Digestive Health 101

Gut health has gotten a lot of attention lately, and rightly so! Although a gut-centric approach to well-being has been a part of traditional healing for centuries, we now have research to support the link between gastrointestinal problems and conditions such as auto-immunity, diabetes, hypertension, obesity, Alzheimer’s, Parkinson’s, depression/anxiety, eczema and more! So, whether you’re trying to improve your mood, skin, cardiovascular system, weight or thyroid & adrenal health it is wise to, first and foremost, begin with optimizing your gut function.

To understand why gut health is so central to overall health, it helps to know that the gut plays several important roles in the body:

• It helps to break down and absorb nutrients
• It acts as a protective barrier between your internal environment and the external world
• It plays a role in the production of important vitamins & neurotransmitters
• It helps the body to get rid of toxins
• It helps to regulate blood sugar levels
• It communicates with and influences the brain (think mood and cognition)

Struggling with health issues, whatever they might be, can be daunting and confusing. However, a good place to start is to optimize the health and function of your gut. There are 4 components to this that can serve as a guide to help you on this journey:

1) Remove triggers: if you want to heal your gut, you have to remove the things that aggravate or cause it to dysfunction. Some of the most common culprits include: infections, food sensitivities, stress, environmental toxins, antibiotics, and certain medications.

2) Restore dysfunction & replace deficiencies: chronic or acute assaults to the gut can often lead to deficiencies in both function and in nutrients. For example, chronic stress can lead to a reduction in your body’s normal production of digestive enzymes that help to break down food. This poses several problems, including impaired nutrient absorption and predisposing you to infection (improperly digested food can serve as a source of food to feed certain strains of bacteria).

3) Re-inoculate: with good bacteria! The gastrointestinal tract is lined from top to bottom with a vastly diverse population of bacteria, which can become imbalanced. For example, when the gut is exposed to infection or antibiotics there is an “overgrowth” of certain bacteria that can lead to disruptions in proper gut function.

4) Repair: When the gut lining is exposed to irritants, over time it can lead to its degradation and a condition commonly known as “leaky gut”. A leaky gut is bad news for your immune health! Repairing it with botanicals & nutrients is a key step in the healing process.

Dr. Lovink’s Go-to Gut Supplements

Probiotics: will help to re-inoculate the gastrointestinal tract. Probiotics are organized by genus, species and strains & each type offers different benefits for the gut & overall health. The most common genus’ are Lactobacilli & Bifidobacterium; in general, look for a multi-strain with both of these guys in it.
• Strains such as lactobacillus gasseri help support healthy metabolism and blood sugar levels, while lactococcus lactis supports good immune function and the synthesis of B-vitamins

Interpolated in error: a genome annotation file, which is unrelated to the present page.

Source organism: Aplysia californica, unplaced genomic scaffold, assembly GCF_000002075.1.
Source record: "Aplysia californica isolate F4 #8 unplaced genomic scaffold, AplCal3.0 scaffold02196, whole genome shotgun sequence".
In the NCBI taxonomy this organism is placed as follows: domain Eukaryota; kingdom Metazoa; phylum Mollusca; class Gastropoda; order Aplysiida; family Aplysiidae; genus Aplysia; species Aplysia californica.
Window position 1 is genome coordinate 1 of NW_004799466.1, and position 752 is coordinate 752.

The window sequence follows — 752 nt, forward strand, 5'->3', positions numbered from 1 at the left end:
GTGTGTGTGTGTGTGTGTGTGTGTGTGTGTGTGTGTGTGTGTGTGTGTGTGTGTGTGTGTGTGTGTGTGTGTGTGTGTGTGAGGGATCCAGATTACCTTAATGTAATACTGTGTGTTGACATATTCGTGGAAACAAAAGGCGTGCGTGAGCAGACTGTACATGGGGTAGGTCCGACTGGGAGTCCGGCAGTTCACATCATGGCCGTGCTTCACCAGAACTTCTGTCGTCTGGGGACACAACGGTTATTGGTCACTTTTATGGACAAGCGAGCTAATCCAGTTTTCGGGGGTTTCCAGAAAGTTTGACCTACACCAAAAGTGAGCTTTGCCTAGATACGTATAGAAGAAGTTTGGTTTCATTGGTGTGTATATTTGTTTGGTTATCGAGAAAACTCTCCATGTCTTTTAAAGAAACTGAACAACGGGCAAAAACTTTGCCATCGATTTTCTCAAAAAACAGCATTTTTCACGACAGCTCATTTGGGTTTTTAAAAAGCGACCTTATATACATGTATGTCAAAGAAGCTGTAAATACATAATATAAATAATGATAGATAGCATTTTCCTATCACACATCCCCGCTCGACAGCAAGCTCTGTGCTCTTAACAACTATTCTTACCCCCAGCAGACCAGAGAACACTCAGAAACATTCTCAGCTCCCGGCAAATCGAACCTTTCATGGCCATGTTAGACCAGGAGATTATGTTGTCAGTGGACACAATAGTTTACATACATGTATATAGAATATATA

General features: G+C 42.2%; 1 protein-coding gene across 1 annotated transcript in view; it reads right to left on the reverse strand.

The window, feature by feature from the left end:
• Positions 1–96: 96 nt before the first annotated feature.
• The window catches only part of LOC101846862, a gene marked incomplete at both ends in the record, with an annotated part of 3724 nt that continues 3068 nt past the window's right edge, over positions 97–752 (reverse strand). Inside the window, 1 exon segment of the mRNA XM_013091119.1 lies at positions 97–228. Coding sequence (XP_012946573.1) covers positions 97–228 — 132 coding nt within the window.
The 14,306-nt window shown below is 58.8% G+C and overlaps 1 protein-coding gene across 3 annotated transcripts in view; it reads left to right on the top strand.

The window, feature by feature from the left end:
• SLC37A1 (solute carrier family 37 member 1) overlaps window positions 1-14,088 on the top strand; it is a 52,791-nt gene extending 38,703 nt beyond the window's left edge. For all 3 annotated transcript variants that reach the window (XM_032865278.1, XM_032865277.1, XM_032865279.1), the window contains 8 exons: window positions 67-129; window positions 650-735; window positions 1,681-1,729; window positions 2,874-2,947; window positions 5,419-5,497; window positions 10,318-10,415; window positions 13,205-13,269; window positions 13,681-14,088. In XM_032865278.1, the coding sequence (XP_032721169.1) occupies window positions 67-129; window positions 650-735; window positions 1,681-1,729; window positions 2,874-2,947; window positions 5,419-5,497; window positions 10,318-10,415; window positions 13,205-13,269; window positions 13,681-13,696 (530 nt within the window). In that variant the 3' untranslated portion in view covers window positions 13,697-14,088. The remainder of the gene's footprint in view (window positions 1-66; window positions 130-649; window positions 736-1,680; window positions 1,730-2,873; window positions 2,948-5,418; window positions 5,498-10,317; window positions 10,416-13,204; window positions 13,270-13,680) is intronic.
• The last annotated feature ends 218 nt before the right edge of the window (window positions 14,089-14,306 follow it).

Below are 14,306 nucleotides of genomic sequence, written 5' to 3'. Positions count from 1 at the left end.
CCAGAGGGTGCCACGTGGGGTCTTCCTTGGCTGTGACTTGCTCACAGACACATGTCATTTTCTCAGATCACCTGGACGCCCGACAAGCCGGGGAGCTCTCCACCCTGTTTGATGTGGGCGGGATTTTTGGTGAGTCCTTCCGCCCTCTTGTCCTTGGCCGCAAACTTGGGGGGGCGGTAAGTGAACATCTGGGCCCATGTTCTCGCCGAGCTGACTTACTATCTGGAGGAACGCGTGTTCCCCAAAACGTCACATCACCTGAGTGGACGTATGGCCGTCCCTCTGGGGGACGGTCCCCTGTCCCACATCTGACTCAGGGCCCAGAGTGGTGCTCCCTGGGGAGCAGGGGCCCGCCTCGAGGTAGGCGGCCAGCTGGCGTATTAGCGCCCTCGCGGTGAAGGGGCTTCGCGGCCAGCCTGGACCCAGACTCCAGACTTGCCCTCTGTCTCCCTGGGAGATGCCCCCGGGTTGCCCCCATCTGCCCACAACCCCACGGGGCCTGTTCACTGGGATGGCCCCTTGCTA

• Spore or soil-based probiotics (mostly the Bacillus genus) are particularly good at surviving the harsh gastric environment, thereby allowing them to exert maximal benefits in the small and large bowel where they are intended to act
• For those with lots of gas & bloating be cautious with those probiotics that contain prebiotic fiber (FOS, inulin, etc.) as this can feed an overgrowth of “bad” bacteria

Digestive Enzymes: will help to breakdown food properly so that you can optimize your nutrient intake & prevent food from being allowed to ferment in the gut.
• For individuals who have low stomach acid, look for a digestive enzyme formula with betaine HCl. You can also try taking bitter herbs that will stimulate acid production in the stomach; this includes Gentian root, Yellow Dock, Dandelion and Wormwood.

Fibre: aim for a balance of soluble & insoluble fiber as this will help to both improve the bulk and transit time of your stool. Indigestible soluble fiber also feed bacteria in your gut and therefore helps to keep a healthy thriving population. However, caution is warranted for individuals who have an imbalance of bacteria or for those who have active inflammatory or infectious conditions in the gut as providing excess fiber can be both irritating and “feed the fire” of imbalanced flora. I always suggest getting your fiber from whole food forms such as vegetables, fruits and starchy tubers, however, some individuals may find it helpful to add supplemental fiber in the form of psyllium, inulin or partially hydrolyzed guar gum.

Aloe Vera: is a very healing and nutritive herb for the gut lining. It helps to soothe inflamed tissue, while also providing a potent dose of antioxidants to help in the repair process. When used in the whole leaf form, it will also help to promote regularity of bowel movements.

Stress Support: Finally, a gut healing protocol is not complete without addressing stress management. The gut is very intimately connected to the nervous system and its proper function is highly contingent on being in a parasympathetic state (relaxed) for optimal function. I promote the use of diaphragmatic breathing (deep belly breaths) before each meal and learning to eat mindfully as 2 very effective strategies to optimize & set the stage for good digestion.

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